The blasts emit surges of gamma rays as well as X-rays, and they produce afterglows that are visible at optical and radio energies.
By NASA’s Goddard Space Flight Center, Greenbelt, Maryland — Published: April 17, 2013
Three unusually long-lasting stellar explosions discovered by NASA’s Swift satellite represent a previously unrecognized class of gamma-ray bursts (GRBs). Two international teams of astronomers studying these events conclude that they likely arose from the catastrophic death of supergiant stars hundreds of times larger than the Sun.
GRBs are the most luminous and mysterious explosions in the universe. The blasts emit surges of gamma rays — the most powerful form of light — as well as X-rays, and they produce afterglows that are visible at optical and radio energies. Swift, Fermi, and other spacecraft detect an average of about one GRB each day.
“We have seen thousands of gamma-ray bursts over the past four decades, but only now are we seeing a clear picture of just how extreme these extraordinary events can be,” said Bruce Gendre, a researcher now associated with the French National Center for Scientific Research who led this study while at the Italian Space Agency’s Science Data Center in Frascati, Italy.
Prior to Swift’s launch in 2004, satellite instruments were much less sensitive to GRBs that unfolded over comparatively long timescales.
Traditionally, astronomers have recognized two GRB types, short and long, based on the duration of the gamma-ray signal. Short bursts last two seconds or less and are thought to represent a merger of compact objects in a binary system, with the most likely suspects being neutron stars and black holes. Long GRBs may last anywhere from several seconds to several minutes, with typical durations falling between 20 and 50 seconds. These events are thought to be associated with the collapse of a star many times the Sun’s mass and the resulting birth of a new black hole.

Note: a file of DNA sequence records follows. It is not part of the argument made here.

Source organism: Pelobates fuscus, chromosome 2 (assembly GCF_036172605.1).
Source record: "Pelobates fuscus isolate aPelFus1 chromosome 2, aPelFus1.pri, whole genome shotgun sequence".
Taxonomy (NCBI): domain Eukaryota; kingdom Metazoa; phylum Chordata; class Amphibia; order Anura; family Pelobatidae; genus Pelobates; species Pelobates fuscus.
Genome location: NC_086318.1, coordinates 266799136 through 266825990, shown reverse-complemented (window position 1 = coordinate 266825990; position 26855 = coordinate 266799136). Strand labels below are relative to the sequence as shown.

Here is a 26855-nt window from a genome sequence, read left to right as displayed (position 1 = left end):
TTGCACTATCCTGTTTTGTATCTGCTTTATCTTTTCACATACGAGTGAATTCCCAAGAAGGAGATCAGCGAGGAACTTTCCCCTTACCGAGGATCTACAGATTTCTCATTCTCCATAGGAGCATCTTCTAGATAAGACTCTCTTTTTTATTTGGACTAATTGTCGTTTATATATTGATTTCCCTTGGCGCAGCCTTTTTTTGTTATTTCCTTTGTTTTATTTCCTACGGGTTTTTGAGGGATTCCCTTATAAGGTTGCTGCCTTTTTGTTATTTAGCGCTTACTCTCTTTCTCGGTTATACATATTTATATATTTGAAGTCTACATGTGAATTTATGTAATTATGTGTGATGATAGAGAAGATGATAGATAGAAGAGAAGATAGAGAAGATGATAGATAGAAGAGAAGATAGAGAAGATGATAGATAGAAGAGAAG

Both scenarios give rise to powerful jets that propel matter at nearly the speed of light in opposite directions. As they interact with matter in and around the star, the jets produce a spike of high-energy light.
Gendre and his colleagues made a detailed study of GRB 111209A, which erupted December 9, 2011, using gamma-ray data from the Konus instrument on NASA’s Wind spacecraft, X-ray observations from Swift and the European Space Agency’s XMM-Newton satellite, and optical data from the TAROT robotic observatory in La Silla, Chile. The burst continued to produce high-energy emission for an astonishing seven hours, making it by far the longest-duration GRB ever recorded.
Another event, GRB 101225A, exploded on Christmas Day in 2010 and produced high-energy emission for at least two hours. Subsequently nicknamed the “Christmas burst,” the event’s distance was unknown, which led two teams to arrive at radically different physical interpretations. One group concluded the blast was caused by an asteroid or comet falling onto a neutron star within our galaxy. Another team determined that the burst was the outcome of a merger event in an exotic binary system located some 3.5 billion light-years away.
“We now know that the Christmas burst occurred much farther off, more than halfway across the observable universe, and was consequently far more powerful than these researchers imagined,” said Andrew Levan from the University of Warwick in Coventry, Eng.